Luxury Goods vs Fakes

Everyone is aware that you can purchase goods that are replicas of well known brands. Following a recent case with brands such as Cartier and Montblanc, trademark owners can now force ISPs to block access to websites which advertise and sell fake goods.

The difficulty is that there is no express provision for a blocking injunction unlike with copyright. However, it was held that injunctions in relation to trade marks could be issued where it would be effective, proportionate and strike a fair balance between the protection of rights and those individuals affected by it.

The five defendants (the ISPs) supply internet access to 95% of the UK so the Court held that they had an essential role in communicating the fake content to the public. If the ISP cooperates then this would eliminate access to those fake sites. The cost of the blocking was held to not be disproportionate to the aim of assisting companies who were being copied. Finally, the public do not have a right to view material that breaches companies trademarks.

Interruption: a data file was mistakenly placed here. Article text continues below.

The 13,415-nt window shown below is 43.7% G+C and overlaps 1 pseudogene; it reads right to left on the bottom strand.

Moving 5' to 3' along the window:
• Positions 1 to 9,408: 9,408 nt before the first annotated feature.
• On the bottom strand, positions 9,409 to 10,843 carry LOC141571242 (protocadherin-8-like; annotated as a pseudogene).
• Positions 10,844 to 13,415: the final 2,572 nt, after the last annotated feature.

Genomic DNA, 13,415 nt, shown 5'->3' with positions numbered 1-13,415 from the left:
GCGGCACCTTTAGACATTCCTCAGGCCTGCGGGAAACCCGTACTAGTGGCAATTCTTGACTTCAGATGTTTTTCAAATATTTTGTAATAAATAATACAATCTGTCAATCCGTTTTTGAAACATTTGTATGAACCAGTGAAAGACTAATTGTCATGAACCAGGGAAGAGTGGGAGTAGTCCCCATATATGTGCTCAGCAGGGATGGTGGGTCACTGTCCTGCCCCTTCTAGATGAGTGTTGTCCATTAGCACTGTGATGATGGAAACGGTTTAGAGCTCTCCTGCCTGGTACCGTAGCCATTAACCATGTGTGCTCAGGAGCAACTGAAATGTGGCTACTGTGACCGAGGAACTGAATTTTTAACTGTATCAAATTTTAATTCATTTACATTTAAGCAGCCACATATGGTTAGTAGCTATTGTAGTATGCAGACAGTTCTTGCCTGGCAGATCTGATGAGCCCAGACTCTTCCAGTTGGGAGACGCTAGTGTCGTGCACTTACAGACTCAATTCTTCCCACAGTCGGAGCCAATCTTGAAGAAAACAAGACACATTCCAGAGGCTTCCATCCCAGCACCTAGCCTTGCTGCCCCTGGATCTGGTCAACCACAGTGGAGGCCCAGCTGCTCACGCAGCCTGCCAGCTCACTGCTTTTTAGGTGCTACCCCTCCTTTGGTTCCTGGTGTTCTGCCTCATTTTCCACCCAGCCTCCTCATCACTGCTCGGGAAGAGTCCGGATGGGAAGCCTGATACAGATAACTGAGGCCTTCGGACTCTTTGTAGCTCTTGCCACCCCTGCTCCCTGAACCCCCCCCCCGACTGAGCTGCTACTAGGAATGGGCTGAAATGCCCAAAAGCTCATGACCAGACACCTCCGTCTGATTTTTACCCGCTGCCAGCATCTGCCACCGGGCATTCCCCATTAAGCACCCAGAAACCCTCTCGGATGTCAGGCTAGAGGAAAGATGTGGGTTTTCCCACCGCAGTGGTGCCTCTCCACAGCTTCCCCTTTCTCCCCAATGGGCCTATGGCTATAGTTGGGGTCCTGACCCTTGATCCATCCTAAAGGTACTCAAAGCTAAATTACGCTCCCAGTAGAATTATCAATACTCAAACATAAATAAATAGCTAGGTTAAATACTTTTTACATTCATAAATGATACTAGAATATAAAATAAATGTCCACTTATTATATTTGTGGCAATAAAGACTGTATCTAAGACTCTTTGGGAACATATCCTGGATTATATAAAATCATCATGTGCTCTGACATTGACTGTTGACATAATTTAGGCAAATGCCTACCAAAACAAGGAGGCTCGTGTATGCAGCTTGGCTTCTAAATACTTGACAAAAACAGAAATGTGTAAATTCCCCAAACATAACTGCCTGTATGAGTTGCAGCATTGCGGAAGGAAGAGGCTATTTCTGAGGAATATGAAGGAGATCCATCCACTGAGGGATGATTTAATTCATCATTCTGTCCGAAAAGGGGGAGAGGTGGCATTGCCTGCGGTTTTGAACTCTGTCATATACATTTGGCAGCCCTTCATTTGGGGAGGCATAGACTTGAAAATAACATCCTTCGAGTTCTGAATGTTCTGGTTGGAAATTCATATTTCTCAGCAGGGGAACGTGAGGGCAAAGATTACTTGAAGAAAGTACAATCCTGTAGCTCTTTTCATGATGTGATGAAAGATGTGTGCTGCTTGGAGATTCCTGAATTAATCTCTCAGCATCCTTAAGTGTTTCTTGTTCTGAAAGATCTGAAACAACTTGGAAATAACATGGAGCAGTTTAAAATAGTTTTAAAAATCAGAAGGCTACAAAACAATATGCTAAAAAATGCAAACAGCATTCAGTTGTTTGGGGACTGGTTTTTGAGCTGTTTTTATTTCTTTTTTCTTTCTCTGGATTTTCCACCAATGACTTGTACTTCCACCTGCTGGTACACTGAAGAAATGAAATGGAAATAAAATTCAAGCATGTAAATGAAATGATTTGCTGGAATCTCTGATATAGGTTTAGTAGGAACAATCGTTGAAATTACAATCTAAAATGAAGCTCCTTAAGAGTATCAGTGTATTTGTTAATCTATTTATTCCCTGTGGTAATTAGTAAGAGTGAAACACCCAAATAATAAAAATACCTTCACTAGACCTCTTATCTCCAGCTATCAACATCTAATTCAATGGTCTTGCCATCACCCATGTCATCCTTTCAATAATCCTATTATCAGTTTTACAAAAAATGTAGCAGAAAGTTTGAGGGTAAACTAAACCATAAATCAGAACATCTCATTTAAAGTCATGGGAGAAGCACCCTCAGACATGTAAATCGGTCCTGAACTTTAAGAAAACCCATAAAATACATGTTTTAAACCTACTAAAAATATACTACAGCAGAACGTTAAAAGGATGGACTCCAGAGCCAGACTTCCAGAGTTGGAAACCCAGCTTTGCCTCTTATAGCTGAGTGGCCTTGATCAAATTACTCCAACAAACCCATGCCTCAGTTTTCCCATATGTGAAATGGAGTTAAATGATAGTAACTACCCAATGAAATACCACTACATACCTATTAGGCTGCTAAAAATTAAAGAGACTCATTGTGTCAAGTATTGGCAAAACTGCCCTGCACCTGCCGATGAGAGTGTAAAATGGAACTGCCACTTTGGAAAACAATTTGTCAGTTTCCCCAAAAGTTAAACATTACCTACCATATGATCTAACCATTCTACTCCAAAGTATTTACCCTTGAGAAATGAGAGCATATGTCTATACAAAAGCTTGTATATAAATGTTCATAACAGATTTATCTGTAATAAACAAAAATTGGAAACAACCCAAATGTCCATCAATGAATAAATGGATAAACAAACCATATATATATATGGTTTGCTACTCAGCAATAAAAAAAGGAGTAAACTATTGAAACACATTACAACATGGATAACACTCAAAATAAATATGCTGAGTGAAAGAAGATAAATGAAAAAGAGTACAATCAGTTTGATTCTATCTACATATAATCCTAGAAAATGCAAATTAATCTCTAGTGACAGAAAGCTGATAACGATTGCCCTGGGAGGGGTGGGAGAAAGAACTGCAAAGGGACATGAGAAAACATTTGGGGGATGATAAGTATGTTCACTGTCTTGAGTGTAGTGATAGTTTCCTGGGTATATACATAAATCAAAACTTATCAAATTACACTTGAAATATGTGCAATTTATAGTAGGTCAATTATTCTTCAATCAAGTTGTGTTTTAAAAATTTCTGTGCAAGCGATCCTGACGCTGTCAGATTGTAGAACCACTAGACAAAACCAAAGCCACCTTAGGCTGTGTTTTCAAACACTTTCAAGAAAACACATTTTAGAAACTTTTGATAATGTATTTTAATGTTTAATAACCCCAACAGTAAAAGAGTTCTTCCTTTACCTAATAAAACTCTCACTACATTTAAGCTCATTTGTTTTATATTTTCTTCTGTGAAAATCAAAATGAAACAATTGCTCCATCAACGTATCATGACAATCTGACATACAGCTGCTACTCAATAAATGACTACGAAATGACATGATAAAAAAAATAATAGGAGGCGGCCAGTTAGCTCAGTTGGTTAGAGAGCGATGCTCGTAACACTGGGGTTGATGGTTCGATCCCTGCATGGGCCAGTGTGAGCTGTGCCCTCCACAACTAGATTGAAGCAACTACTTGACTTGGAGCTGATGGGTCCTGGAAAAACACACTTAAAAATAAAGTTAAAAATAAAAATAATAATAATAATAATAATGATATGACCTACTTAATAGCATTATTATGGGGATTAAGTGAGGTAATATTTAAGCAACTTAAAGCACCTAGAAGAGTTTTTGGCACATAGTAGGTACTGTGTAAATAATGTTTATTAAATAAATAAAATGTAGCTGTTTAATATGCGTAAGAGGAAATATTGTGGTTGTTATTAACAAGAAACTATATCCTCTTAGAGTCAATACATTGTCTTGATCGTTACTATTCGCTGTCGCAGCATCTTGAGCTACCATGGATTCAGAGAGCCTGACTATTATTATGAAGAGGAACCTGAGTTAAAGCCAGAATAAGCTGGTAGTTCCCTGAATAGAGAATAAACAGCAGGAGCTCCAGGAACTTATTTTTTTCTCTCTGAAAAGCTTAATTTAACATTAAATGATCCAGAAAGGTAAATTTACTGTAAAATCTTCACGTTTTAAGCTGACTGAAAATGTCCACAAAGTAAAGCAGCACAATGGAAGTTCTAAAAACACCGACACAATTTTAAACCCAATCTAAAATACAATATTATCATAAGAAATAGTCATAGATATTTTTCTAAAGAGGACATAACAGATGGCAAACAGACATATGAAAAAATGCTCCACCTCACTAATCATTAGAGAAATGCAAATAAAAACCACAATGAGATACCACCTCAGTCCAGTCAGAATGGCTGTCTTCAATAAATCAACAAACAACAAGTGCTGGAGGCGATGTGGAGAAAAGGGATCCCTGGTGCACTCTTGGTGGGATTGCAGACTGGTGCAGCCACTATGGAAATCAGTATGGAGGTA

The Courts ordered the ISPs to block access to the sites in question which included and This blocking is not permanent and the Court suggested a period of 2 years to ensure that legitimate businesses were not being affected. One downfall is that the blocked website can just set up another URL offering the same content.

It looks like UK law is changing in light of the technological growth over the years so when a company is being targeted by fake companies it should simplify the legal action and in turn reduce large bills.